She’s the one who sold her body image to sell socks in YJ, and it was her tush that got us all talking, so if it turns out she or YJ had a change of heart about that choice and wanted to step forward with a more body positive message, then this cover points to a voice that is not only unique but highly relevant.

    Not that I think for a moment that’s what’s happening here. I expect it’ll probably be another stinky pile on the wall-to-wall shag. A girl can dream, though.

    Also, this language chafes a bit:

    “I have some concerns about Budig, as lovely and articulate as she is, being the voice of body love. A spokesperson who has a conventional beauty doesn’t quite represent enough of the spectrum of lovable bodies. When it’s her body carrying the message, there’s a subtle messaging that you should love your body if you conform to societal and cultural norms.”

    No body represents a spectrum of lovable bodies–a spectrum is by definition a range, not a point. I thought that the whole point of the body positive movement was that we’re all qualified to be a voice of body love, and none of us is qualified to be the voice. Is it that you genuinely don’t believe Kathryn should carry a body positive message in a high-profile public forum, or is it that you’ve heard voices like hers in this forum again and again (and again and again)?

    I’d be tickled if they put a whole technicolor dreamcoat of bodies on their cover, and crammed the pages with a panoply of voices of all shapes and sizes. But I need to put down the pipe and take a cold shower, ’cause it ain’t gonna happen.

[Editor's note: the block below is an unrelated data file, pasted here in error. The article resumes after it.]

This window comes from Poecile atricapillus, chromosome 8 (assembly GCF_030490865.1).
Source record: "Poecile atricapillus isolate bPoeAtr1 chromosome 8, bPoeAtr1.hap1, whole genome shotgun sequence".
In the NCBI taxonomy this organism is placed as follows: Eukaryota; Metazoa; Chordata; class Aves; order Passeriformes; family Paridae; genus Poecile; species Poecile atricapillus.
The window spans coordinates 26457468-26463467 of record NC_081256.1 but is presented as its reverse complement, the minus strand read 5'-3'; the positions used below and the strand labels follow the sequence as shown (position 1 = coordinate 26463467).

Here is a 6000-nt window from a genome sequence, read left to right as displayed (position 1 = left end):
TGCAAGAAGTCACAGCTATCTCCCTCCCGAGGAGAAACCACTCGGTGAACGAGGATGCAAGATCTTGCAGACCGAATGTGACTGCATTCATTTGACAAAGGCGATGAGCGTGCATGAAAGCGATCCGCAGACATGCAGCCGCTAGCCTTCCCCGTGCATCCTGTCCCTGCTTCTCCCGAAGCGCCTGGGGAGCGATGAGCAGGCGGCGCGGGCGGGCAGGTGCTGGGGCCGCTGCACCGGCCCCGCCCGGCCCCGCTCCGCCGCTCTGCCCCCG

• hi TMAC, thanks for your astute comment.

      you’re not the only one who sees the irony here. but please note that i’m not “judging” – i’m analyzing (there is a difference).

      i think you bring forth an interesting point about KB being an “ideal ambassador.” personally, i don’t agree. while she is popular and widely loved, I don’t think she (or anyone, for that matter), represents the spectrum of lovable bodies. i know that she doesn’t represent my body – while she claims that she is “short and curvy,” as somebody who is actually short and curvy, i don’t think she reflects my body at all. i actually find her comment kind of belittling.

      i am concerned about KB boing a voice of the body positive movement, for so many reasons. as you’ve noted, “we’re all qualified to be a voice of body love, and none of us is qualified to be the voice.” exactly. and yet YJ has positioned her to be the voice.

      there were so many directions YJ could have gone with this (and they should have consulted with the yoga & body image coalition, who would have guided them). and they went with the most conservative, bland, stereotypical option. that’s the issue here. that’s what i’m trying to get at.

      i love your pipe dream of the “technicolor dreamcoat of bodies on their cover.” yes, that’s what they’ve missed out on, with their re-branding and effort to co-opt the conversation.

      anyway, my post is really about the cover itself, and YJ’s positioning. it’s not about budig, and it’s not about her body (even though it is, or at least her body as a symbol, an element in this cover).

  4. There are so many curvy yogis, known and unknown, they could have used… let alone the differently abled yogis with wheels and other mobility. This is a 10% win, the rest remains to be claimed.

  5. I only just came back to Yoga Journal a few month back after years & years away (trying the digital version), and have been very disappointed in the quantity of advertisement & lack of “meat” as well as all the diversity & body image issues.

  6. Well, let’s give YJ a little credit. Compared to their usual cover models, KB *is* short and curvy. That, to me, is a big step forward for them. So let’s acknowledge it. And for a mag with so little useful content, so completely driven by ads, even one step forward wildly exceeds my expectations.